USC Drops Sexual Questions from Mandatory Class

USC Trojan Protest (Neon Tommy / Flickr / CC / Cropped)
(Neon Tommy / Flickr / CC / Cropped)

The University of Southern California (USC) on Tuesday dropped several “intrusive” and invasive personal questions, which asked students about their sexual activity, from a mandatory online course.

The course is an extension of a federal mandate requiring schools to teach incoming students about sexual assault and “affirmative consent.”

The story first made national headlines after it appeared in Campus Reform, when the invasive nature of the questions was exposed by USC senior and pre-law student Jacob Ellenhorn. One of the questions asked, “How many times have you had sex (including oral) in the last three months?”

The students were then asked a follow-up question. “If you had sex (including oral) in the last 3 months, how many times had you used a condom?”

In response to the ensuing backlash, USC Senior Vice President for Administration Todd Dickey issued a statement indicating that the “inappropriate” questions would be removed from it’s Title IX education training module, which was created by and provides the material to almost 200 schools:

USC apologizes for any offense or discomfort caused by optional questions included as part of a mandatory on-line training for students on sexual consent, misconduct and other important issues.

These questions have been removed from our online-training module.

All colleges and universities are required by law to provide such training, and our training was a standardized module being used by hundreds of colleges and universities across the country.

An article published in USC’s school newspaper, the Daily Trojan, blasted the criticism over the personal sexual history questions, suggesting “the university’s apology in response to complaints is troubling.”

Nothing speaks more toward the desperation of the right wing to slow the progress of sexual assault reform than a complaint against sexual assault prevention training. But when the University was forced to issue an apology to students in response to a complaint that the training “was just full of super personal questions,” it was a troubling indication of pushback against sexual assault prevention education at a time when it is especially crucial, given the pervasiveness and gravity of sexual assault on college campuses — including ours.

Ellenhorn had a radio interview Dr. Drew Pinsky on Tuesday to discuss the way sexual assault education on college campuses has become pervasive. “It’s none of the university’s business about any of that stuff and I’m not sure what any of those questions have to do with educating anyone on sexual assault.”

Dr. Drew added that under America’s HIPAA Act, this sort of medical history is protected and that students are in no way obligated to reveal this private information. Furthermore, there was concern about security and the possibility that this information could be leaked if some outside entity were to hack the system.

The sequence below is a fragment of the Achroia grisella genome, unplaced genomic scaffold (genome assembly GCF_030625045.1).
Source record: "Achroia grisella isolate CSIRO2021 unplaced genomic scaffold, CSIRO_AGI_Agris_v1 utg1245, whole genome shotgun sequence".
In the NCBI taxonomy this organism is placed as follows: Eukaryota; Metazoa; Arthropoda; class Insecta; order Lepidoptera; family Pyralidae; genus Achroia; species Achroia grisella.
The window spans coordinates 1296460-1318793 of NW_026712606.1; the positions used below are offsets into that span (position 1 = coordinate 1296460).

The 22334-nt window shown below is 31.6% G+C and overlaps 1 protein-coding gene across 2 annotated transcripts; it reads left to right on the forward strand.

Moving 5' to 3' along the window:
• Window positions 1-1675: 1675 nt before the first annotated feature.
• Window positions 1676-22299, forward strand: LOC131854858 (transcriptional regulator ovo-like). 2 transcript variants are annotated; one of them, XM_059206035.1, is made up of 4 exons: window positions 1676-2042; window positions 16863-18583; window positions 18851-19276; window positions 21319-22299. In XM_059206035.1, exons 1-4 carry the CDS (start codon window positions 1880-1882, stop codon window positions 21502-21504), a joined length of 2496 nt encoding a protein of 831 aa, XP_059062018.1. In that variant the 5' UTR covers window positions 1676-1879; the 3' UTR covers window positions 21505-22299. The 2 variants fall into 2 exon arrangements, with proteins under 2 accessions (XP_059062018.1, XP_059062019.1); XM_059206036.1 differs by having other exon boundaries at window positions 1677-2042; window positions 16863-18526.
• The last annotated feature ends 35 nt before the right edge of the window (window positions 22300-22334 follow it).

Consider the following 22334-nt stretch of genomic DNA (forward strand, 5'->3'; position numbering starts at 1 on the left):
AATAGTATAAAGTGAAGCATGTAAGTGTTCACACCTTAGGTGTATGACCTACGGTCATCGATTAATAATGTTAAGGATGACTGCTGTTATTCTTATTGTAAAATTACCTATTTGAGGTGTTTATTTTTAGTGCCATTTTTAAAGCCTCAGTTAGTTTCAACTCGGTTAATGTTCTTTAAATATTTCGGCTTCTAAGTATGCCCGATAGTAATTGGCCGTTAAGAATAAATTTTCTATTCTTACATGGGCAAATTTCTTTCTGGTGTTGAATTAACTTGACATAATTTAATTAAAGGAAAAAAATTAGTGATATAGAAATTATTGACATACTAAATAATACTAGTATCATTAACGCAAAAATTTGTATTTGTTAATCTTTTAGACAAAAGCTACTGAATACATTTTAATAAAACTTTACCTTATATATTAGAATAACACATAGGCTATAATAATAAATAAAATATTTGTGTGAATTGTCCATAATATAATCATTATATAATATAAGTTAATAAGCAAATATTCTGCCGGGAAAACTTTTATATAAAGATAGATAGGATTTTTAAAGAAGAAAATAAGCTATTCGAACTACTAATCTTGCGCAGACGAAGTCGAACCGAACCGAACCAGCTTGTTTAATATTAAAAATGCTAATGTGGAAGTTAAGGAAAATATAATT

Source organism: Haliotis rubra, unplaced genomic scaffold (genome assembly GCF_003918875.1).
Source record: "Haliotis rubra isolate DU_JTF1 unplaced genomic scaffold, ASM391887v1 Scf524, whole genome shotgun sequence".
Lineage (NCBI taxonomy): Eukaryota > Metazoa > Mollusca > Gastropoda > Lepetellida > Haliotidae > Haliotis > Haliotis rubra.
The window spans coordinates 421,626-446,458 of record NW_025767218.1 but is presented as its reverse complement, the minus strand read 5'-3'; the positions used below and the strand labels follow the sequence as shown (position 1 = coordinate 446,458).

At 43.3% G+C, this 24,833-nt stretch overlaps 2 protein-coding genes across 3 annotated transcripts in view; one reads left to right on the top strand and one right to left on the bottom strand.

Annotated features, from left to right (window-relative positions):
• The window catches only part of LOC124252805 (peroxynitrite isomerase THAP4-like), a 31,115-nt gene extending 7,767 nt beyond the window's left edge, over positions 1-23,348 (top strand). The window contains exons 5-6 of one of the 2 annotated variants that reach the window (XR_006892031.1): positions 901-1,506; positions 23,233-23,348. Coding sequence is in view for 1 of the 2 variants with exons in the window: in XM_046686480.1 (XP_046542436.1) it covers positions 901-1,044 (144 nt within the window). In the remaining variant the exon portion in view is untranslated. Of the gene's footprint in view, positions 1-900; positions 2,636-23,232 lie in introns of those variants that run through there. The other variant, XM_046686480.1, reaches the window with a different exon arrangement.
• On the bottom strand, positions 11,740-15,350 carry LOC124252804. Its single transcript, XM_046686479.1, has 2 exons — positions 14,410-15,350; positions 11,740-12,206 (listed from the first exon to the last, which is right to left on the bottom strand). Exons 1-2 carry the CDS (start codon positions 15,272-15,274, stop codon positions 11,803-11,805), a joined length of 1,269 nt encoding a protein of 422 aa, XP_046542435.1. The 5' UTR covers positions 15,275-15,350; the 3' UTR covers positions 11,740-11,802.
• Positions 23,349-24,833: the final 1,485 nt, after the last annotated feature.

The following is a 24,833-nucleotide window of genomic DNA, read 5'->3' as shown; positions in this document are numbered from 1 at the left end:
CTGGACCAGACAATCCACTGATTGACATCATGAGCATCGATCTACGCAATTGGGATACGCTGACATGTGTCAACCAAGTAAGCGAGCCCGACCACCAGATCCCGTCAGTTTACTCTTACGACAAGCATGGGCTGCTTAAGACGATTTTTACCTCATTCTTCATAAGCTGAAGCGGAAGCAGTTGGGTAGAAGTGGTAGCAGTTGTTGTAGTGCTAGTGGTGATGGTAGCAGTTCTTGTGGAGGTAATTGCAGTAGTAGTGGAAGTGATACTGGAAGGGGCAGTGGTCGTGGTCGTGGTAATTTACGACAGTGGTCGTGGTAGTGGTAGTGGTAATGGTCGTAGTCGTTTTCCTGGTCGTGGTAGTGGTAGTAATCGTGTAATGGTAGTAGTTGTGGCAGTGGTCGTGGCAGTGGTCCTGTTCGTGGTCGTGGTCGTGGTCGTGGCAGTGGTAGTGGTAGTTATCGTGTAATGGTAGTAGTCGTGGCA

Title IX applies to all universities that receive public funding from the government. The U.S. Department of Education has listed some obligations of universities on their site:

Some key issue areas in which recipients have Title IX obligations are: recruitment, admissions, and counseling; financial assistance; athletics; sex-based harassment; treatment of pregnant and parenting students; discipline; single-sex education; and employment. Also, a recipient may not retaliate against any person for opposing an unlawful educational practice or policy, or made charges, testified or participated in any complaint action under Title IX. For a recipient to retaliate in any way is considered a violation of Title IX.

Ellenhorn said another problem on campuses is that students are presumed guilty before being declared guilty or innocent.

“Students are getting sick and tired of this stuff. You’ve seen the media pushing this narrative.” Ellenhorn said that students in Greek life in particular had been blamed, unfairly, for perpetuating a “rape culture” on campus. “That’s not to say that sexual assault is not an issue. It’s a major issue and it needs to be taken care of.” He suggested that colleges should not handle sexual assault cases but that victims should instead contact the police and use the criminal justice system. Many universities, he said, attempt to hide sexual assault incidents in order to prevent blemishing their school’s image.

Dr. Drew added that “alcohol is a causational element in all of this,” noting that the issue has not been widely addressed yet. “Alcohol creates these environments where the line between yes and no gets blurred and students get themselves into these messy situations,” Ellenhorn concurred.

“Maybe you shouldn’t be drinking alcohol if you’re underage,” Ellenhorn added.

Follow Adelle Nazarian on Twitter @AdelleNaz and on Facebook.


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